Bruce Sterling at Reboot11 (some belated quotes)


Earlier this summer I went to Reboot11 (and loved it). Sadly, I never really got around to write down all the stuff we talked about there. But here’s a few quotes from the particularly great Bruce Sterling talk.

The quotes are actually not from the talk itself but from David Weinberger’s live blogging summary:

Sterling on geeks and favela chic in the context of different “quadrants of the future”:

The other side of Reboot in power is low-end: Favela chic. You’ve lost everything but you’re wired to the gill and still big on Facebook. Everything you believe as geeks is Favela thinking. This venue is itself a stuffed animal. The unsustainable is the only frontier you are. You’re old in old-new structure, a steam punk appropriation.

What can I say? He’s spot on. I’m writing this from our coworking space Studio70, a lofty, industrial-style Berlin backyard office, where we all sit on table differently arranged every day, working from our laptops, shoving data and information back and forth. We’re sharing desks and meeting room, improvising with every new gadget and feature we build in here, in the room next door a makerbot is being assembled. In other words: it’s a steam punk appropriation.

And on sustainable lifestyle in a geek context:

You’re going to be dead much longer than you’re alive. So you need to do stuff that you can do better than your dead great grandfather. How can you do this, he asks. A geek-friendly approach to consumption. For people of your generation, objects are print-outs. They’re frozen social relationships. Think of objects in terms of hours of time and volumes of space. It’s a good design approach. Because if you’re picking these things up — washing it, storing it, curating it — these possessions are really embodied social relationships: made by peole, designed by people, sold by people, etc. Relationships that happen to have material form. You might argue that you ought to buy cheap things or organic. That’s not the way forward. Economizing is not social. If you economize, you’re starving someone else. You need to reassess the objects in your space and time.

Also, here’s the whole talk, and so worth watching:

Writing email that gets answered


Chris Brogan summarizes how to write email so that it’s easy to process further:

Key points:

  • One Decision Per Email (so it’s easy to process)
  • Don’t Ever Say “Quick Question.” (Because it’s usually not. If it is, there’s no need to announce it.)
  • Your Signature File (it should contain your contact details, but be brief and concise)
  • Following Up (is important, but keep it brief)

Thanks, thanks, and thanks! Read the rest at Chris’ blog.

“How to become a freelance web strategist?”


my moo card…asked my reader Chris in an email:

To impose a question, is it financially lucrative to be a freelance web strategist? I am considering such a path for myself, and if you have a chance to explain your successes and failures to me…

Well, Chris, thanks for the question – a good one, too! So let’s dig right into this.

One, to get that out of the way: Yes, I feel very fortunate to make a good living from this line of work. (If you had told me this a few years ago, I would have thought you were crazy. Today, for me this is reality, and I can hardly believe how lucky I am to be paid for doing the stuff I love to do!) So the financial aspects shouldn’t stop you. (As money can move into, and out of, an industry quickly, though, this shouldn’t be your driving motivation – do what you feel passionate about, the rest will follow.)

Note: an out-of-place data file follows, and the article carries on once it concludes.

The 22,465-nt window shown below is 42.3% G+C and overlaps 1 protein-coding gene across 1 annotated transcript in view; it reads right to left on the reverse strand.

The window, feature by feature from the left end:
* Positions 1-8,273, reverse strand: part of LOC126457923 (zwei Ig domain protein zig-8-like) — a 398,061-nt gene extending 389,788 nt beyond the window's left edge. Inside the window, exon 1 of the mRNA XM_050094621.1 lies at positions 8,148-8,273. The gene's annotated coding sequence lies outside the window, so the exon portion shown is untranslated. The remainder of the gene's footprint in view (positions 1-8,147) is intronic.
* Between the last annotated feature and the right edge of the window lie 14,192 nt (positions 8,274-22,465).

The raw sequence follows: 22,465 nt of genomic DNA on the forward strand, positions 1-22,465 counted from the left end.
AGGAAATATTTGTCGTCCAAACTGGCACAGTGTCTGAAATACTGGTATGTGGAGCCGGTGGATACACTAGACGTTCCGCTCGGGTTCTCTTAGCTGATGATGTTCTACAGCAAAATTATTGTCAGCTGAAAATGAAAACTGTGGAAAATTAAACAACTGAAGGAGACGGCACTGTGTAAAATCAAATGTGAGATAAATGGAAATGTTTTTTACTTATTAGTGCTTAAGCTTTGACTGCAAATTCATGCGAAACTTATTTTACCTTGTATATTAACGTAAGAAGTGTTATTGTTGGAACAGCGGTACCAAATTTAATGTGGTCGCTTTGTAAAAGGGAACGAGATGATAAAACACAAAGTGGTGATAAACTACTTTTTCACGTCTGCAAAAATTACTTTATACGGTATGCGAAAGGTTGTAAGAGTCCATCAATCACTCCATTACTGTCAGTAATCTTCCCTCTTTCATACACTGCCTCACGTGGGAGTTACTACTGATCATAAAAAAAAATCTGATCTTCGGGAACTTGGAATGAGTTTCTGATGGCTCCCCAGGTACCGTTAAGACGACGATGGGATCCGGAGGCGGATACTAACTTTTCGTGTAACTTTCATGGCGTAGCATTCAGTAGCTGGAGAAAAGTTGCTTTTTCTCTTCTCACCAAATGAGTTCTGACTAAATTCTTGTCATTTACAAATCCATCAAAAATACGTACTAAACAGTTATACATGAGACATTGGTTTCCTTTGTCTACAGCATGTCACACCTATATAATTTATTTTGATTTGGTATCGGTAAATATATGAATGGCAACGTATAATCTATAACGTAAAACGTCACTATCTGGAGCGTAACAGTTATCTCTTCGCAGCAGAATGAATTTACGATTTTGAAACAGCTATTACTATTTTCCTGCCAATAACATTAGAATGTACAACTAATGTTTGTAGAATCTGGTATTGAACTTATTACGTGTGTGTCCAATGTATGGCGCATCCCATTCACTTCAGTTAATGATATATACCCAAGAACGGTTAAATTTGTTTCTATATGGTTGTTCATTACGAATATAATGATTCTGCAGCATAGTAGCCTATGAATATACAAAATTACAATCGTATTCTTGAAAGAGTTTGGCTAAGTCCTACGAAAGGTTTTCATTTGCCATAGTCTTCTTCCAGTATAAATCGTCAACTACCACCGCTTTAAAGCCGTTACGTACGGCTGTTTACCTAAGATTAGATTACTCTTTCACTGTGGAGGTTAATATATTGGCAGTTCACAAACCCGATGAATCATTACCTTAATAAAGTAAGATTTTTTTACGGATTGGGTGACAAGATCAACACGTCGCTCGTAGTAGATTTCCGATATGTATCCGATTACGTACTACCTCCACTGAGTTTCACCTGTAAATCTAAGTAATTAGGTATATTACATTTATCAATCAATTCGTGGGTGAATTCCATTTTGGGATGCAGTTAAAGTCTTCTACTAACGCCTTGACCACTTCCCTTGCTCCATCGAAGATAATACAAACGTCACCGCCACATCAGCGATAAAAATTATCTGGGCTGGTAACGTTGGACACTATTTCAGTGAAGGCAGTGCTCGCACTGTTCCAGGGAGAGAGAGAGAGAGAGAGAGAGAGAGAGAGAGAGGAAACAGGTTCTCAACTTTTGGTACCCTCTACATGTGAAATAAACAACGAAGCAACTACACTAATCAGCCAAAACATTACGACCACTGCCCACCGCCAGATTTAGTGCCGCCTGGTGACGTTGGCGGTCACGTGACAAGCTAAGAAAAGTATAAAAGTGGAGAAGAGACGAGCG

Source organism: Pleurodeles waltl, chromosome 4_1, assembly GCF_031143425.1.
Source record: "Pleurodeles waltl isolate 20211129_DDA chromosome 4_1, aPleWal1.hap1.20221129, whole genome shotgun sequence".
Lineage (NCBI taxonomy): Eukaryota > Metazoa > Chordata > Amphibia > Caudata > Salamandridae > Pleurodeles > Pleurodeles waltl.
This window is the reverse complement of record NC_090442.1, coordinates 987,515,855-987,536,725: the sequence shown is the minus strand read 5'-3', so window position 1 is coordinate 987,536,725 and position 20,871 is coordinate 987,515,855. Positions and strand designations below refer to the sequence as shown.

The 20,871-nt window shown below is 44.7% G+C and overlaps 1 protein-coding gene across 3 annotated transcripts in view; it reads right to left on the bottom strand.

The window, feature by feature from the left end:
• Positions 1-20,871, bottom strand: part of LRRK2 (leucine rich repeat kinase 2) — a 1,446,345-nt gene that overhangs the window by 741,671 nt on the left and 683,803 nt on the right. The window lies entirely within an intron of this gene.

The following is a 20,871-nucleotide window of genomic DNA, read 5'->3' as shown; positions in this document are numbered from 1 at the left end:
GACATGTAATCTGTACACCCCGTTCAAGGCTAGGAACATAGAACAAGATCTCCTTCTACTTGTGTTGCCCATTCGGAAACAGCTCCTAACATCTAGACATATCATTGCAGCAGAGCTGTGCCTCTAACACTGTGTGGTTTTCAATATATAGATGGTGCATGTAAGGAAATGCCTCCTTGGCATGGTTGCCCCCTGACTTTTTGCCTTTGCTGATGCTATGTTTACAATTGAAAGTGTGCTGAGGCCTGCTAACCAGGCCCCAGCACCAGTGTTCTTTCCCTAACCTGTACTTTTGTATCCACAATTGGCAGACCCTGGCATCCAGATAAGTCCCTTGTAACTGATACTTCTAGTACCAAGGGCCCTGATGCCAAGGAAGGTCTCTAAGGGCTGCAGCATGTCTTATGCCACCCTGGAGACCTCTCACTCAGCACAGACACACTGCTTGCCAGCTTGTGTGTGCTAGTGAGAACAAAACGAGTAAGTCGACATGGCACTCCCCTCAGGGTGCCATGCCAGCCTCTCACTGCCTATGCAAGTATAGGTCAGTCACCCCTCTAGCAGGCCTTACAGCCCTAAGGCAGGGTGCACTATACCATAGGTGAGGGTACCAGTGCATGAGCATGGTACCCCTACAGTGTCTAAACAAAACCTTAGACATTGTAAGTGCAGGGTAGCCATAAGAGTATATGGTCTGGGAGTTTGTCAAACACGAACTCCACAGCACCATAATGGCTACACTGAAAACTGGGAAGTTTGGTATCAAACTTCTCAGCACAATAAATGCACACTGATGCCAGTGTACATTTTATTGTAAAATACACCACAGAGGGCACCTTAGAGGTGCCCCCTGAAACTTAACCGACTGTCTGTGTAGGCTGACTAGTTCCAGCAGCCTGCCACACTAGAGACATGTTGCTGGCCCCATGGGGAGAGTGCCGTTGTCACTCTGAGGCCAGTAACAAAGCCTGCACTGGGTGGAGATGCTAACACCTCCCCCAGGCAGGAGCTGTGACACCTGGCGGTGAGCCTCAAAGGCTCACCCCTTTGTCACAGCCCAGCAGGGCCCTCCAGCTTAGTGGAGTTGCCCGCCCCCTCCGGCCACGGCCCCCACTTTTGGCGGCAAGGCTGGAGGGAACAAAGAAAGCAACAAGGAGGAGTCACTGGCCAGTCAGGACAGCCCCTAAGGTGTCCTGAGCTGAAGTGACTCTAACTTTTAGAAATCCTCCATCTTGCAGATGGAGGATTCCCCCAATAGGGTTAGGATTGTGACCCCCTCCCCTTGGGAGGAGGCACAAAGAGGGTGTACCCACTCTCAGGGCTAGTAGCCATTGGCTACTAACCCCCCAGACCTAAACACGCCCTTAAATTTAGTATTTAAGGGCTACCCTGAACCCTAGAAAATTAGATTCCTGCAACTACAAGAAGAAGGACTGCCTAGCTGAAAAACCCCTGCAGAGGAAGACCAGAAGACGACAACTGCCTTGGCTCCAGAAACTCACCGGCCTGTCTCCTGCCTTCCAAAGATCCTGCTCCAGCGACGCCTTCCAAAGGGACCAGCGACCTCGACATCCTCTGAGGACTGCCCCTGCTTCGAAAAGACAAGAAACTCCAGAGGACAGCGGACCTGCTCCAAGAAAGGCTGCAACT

That said, what I do is freelance work, so there’s no regular, reliable paycheck. There is always a certain amount of uncertainty about the future, even while business is good. If this is something you don’t feel comfortable with, freelancing is not for you. (Not a shame either, but it is something you should think about first.)

Two, apart from that, it’s pretty much intuitive: Do good work, be creative, and: blog, blog, blog. You will be consulting with your clients on topics like web communication, social media and blogging, so you need to know your tools & feel comfortable with them. From my experience, this is not only very rewarding because you meet so many cool folks, it’s also you best way of advertising your services. Do leave your traces online, be it via your blog address, via Twitter or any other means you feel comfortable with. Personally, I’m convinced that this kind of word of mouth is ultimately more important than all business cards, flashy websites and conferences combined. (Although attending the industry get-togethers certainly doesn’t hurt. But again, I go less for the networking than for meeting interesting folks to learn from.)

Three: Ask, ask, ask. As the old Twitter saying goes, it’s not who’s listening to you, but who you listen to. For example, you should listen very well to Jeremiah Owyang and Chris Brogan, both of whose blogs I read religiously, because they’re always insightful and inspiring. There’s plenty of others to discover, of course!

That’s just a brief rundown. Other than that, experiment & find your niche. How about connecting via Twitter to begin with? All the best, Chris, for your endeavors!

Your Brand Is: Their Gut Feeling

First, a brand is not a logo. Second, a brand is not an identity. Finally, a brand is not a product. A brand is a person’s gut feeling about a product, service, or organization. (…) It’s not what you say it is. It’s what they say it is.

Good stuff. And straight to the point. Without further commenting, I’d like to share this presentation by Neutron‘s Marty Neumeuer:

(via Simon Dalferth)